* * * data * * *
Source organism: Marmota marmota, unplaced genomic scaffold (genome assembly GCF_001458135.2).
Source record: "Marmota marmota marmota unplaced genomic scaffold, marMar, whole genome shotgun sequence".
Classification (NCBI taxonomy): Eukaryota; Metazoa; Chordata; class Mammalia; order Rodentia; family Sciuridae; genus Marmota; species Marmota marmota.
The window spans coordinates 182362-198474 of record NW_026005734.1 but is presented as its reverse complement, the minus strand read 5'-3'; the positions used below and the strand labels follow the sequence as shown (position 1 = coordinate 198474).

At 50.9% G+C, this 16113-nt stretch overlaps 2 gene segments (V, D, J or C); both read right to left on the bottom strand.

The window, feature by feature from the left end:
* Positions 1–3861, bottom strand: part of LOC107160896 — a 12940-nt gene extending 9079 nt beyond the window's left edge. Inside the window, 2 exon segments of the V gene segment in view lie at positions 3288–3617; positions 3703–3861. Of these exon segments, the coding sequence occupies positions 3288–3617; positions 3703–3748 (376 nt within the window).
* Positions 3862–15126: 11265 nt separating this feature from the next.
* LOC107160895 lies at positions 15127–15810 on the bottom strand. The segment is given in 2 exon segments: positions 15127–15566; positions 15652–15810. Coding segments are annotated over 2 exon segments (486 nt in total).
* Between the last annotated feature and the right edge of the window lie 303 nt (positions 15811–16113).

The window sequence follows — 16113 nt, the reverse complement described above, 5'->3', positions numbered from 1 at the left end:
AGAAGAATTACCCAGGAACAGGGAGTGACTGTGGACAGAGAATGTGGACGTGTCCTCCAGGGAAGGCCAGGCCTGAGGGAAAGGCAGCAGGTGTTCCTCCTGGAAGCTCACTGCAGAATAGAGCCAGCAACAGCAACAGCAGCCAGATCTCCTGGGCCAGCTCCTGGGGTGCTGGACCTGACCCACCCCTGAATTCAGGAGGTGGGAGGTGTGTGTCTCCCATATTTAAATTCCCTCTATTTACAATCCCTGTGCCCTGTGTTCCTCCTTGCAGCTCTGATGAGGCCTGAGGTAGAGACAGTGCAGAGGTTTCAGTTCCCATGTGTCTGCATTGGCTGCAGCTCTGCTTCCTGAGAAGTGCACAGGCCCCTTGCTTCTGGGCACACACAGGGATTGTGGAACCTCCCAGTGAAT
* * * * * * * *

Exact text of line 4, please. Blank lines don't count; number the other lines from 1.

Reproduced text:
The window spans coordinates 182362-198474 of record NW_026005734.1 but is presented as its reverse complement, the minus strand read 5'-3'; the positions used below and the strand labels follow the sequence as shown (position 1 = coordinate 198474).